These sorts of goodbyes.


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This past weekend I threw a goodbye party for one of my dearest DC friends. We met Brooke through mutual friends about 2 years ago, and she started carpooling to church with us. She is all of my energy and volume, condensed in a blonde package half my size, causing us t frequently joke about Little Brooke’s Big personality. We are super devoted to family dinner in our home, and my brother (or brothers, as my brother in law spent last summer and is spending this summer in DC!) comes over for dinner every Wednesday night. Somehow, Brooke came to this meal once and just never stopped. It feels natural now to include her in the family, the unit that gathers to break bread and laugh, that shows up for each others’ birthdays and accomplishments, that mourns for each others’ sorrows. She’s leaving DC to start law school and it feels like a member of our little family is leaving.

But it’s good too, having friends like that, friends who become such a part of your life that it is terrible to say goodbye. When I look back on the many places I have been blessed to call home over the past 8 years, I feel blessed that these years are marked by many good friends, and thus many painful goodbyes. I think that too often we think we have reached the limit on how many friends we can let into our lives so we stop trying. Maybe this is the extrovert in me talking, but I think we have a much bigger capacity to love people than we realize.

And the thing is, we need friends like this. We need people where we are now. We need community and fellowship and the people that it is hard to say goodbye to. Even being married, you don’t stop needing a community of friends. No other person can be everything you need, not even a spouse who is the best of friends. We were created to love and need people, even if that means a life punctuated by goodbye parties that you are happy to throw, even if you are sad that they have to happen.

Ps: Do yourself a favor and make those salted caramel cupcakes just as soon as you can. I drizzled salted caramel in the batter too, just for good measure.

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11 Responses to These sorts of goodbyes.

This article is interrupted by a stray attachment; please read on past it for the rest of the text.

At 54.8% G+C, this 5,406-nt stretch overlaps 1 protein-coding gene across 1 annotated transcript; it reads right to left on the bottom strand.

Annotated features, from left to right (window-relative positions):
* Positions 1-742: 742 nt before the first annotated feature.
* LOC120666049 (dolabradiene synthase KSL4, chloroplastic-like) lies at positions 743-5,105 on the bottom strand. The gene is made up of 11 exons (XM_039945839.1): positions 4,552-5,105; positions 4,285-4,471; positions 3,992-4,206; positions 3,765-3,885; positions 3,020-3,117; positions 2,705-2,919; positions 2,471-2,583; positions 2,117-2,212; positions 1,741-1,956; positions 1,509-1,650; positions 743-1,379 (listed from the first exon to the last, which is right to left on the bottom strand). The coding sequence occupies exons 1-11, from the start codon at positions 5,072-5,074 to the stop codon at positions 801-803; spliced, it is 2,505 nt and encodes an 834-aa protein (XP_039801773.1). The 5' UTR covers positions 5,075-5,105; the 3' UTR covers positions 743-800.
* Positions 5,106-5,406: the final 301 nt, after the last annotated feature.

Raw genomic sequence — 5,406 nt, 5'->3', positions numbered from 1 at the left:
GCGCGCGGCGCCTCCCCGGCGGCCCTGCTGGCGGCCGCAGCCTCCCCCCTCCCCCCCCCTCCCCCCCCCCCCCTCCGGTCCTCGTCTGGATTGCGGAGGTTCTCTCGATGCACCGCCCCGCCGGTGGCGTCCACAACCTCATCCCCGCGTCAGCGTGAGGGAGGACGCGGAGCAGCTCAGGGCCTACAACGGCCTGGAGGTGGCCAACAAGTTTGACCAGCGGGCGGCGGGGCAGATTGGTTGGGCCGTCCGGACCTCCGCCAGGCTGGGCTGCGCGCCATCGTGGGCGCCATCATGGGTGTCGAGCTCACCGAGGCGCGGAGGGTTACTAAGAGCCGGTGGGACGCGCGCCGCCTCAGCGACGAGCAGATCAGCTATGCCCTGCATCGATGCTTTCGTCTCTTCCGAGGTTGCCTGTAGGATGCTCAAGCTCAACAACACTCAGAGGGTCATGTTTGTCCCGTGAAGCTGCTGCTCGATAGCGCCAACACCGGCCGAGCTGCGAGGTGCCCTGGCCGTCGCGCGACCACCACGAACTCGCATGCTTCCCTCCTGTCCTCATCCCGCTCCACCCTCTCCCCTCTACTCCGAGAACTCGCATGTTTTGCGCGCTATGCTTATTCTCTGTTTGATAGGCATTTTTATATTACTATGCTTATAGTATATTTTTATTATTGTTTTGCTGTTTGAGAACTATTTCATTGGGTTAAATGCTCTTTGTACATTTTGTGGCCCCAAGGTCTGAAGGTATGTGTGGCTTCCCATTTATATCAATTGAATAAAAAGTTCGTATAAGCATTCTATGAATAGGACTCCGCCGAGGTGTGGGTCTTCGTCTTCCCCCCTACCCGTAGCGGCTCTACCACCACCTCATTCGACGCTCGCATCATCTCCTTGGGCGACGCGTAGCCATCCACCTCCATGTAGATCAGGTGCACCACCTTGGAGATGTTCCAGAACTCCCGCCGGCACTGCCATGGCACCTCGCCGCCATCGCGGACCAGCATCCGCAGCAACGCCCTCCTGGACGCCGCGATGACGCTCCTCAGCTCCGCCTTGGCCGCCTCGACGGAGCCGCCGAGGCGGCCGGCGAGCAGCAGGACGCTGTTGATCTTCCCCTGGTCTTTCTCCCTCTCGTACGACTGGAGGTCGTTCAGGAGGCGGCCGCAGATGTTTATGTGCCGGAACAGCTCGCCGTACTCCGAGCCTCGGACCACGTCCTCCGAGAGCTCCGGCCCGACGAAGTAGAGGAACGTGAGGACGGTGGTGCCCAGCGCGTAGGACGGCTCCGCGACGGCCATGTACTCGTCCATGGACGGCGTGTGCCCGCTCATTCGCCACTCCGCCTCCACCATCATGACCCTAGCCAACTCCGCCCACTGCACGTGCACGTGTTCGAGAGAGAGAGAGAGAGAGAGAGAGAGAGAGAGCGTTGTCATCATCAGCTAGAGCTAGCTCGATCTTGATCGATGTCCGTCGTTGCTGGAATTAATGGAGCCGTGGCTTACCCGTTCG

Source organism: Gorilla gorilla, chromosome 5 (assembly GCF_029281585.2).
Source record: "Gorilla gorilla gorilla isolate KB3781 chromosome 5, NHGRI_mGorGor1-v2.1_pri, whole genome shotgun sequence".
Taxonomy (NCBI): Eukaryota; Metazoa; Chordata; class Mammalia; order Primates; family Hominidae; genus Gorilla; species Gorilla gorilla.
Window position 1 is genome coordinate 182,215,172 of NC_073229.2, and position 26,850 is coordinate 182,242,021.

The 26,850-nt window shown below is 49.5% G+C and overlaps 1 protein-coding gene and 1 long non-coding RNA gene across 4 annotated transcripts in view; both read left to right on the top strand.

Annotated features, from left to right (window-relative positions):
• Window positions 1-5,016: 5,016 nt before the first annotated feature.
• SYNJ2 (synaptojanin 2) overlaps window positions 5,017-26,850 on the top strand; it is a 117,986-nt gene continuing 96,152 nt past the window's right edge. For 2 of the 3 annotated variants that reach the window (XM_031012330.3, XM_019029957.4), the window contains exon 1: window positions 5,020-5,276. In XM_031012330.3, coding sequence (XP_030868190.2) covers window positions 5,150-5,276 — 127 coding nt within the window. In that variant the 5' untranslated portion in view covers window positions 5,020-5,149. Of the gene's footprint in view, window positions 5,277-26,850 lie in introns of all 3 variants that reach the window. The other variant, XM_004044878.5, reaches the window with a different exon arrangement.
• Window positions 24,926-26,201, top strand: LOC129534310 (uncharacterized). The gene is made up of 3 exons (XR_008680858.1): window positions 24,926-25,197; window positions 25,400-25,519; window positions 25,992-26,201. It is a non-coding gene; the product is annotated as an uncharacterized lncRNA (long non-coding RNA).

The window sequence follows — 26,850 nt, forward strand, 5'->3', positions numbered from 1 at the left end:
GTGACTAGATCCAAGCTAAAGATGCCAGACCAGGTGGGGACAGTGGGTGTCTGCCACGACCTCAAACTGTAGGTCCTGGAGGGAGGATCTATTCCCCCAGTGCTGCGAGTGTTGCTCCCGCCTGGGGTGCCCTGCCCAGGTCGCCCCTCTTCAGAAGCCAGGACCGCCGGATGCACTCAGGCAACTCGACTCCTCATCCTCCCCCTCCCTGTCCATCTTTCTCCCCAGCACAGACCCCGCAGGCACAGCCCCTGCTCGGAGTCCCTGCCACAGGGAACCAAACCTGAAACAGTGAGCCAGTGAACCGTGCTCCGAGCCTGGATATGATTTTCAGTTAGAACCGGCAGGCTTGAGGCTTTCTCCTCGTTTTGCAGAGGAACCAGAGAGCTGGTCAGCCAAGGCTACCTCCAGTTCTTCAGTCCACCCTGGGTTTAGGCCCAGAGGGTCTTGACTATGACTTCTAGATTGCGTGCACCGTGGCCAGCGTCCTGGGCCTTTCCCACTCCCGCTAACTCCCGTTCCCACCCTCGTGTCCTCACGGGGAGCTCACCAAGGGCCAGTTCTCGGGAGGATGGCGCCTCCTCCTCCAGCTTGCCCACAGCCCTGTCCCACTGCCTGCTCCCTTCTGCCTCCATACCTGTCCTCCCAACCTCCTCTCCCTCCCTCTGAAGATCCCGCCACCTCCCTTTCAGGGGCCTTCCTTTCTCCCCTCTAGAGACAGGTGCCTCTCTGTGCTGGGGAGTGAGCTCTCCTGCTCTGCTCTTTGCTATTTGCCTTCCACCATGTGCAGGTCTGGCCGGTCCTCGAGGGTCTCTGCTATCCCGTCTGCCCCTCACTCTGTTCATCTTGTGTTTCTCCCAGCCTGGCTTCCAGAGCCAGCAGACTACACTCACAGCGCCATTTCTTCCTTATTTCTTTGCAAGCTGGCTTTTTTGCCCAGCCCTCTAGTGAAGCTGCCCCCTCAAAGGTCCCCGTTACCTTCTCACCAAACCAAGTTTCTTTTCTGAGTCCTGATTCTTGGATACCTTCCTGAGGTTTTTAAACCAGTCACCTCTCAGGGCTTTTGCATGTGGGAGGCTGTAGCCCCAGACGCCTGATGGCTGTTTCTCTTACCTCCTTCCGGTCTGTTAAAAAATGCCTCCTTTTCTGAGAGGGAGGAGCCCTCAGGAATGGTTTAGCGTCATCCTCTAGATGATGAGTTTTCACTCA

1. Yes: “I think that too often we think we have reached the limit on how many friends we can let into our lives so we stop trying. Maybe this is the extrovert in me talking, but I think we have a much bigger capacity to love people than we realize” –I don’t think it’s just the extrovert in you talking. As an introvert that’s bumped up against the “sorry–we’re full here” mentality, I completely agree.

    • Hannah says:

      Oh good! I always hesitate to over declare things like that because I worry that Introverts will get offended after all those nine million “Things you don’t understand about Introverts” articles that filled the internet a while back, but I do think it’s true! : )

  2. Your line about needing people where we are now really resonates. A wonderful perspective for the inevitable goodbyes.

  3. joannie6535 says:

    I’m not sure we actually limit the number of friends we have…….they just drift in and out of our lives like snow swirling through the yard on a winter day…..there for the moment filling our lives with beauty when we need it most….some staying around for the long run….some moving along on their journey carried by the breeze from heart to heart until they too settle down to stay.

  4. wifiemmott says:

    I agree about having friends who become more like family- they are the ones to whom we are happy to give total ‘refrigerator rights’, and not having them around makes things feel somehow incomplete.
    Re. ‘having enough friends thing’- I think the selfishness in us still likes to feel as though we don’t need more people to invest in (though they are welcome to think the world of us!), because we are still caught in the lie that we are self-sufficient and successfully managing our quarter of the universe! We are afraid to let more people in because we are afraid of the cost to our comfort and (sometimes, if we are honest) our ‘cool’. Yet the irony is, like you say, that we NEED people to do life with, in godly fellowship (whether or not they are christian), and are not happy on our own, not long term. We are richer for the true and heartfelt friendships that we have, and are blessed to invest in people who need some more love in their lives, even if they never love us back. Lovely post Hannah.

    • Hannah says:

      The ‘refrigerator rights’ are totally the best way of judging things! I just get so fascinated by what people have in those fridges!

      Thanks for reading and sharing your thoughts!

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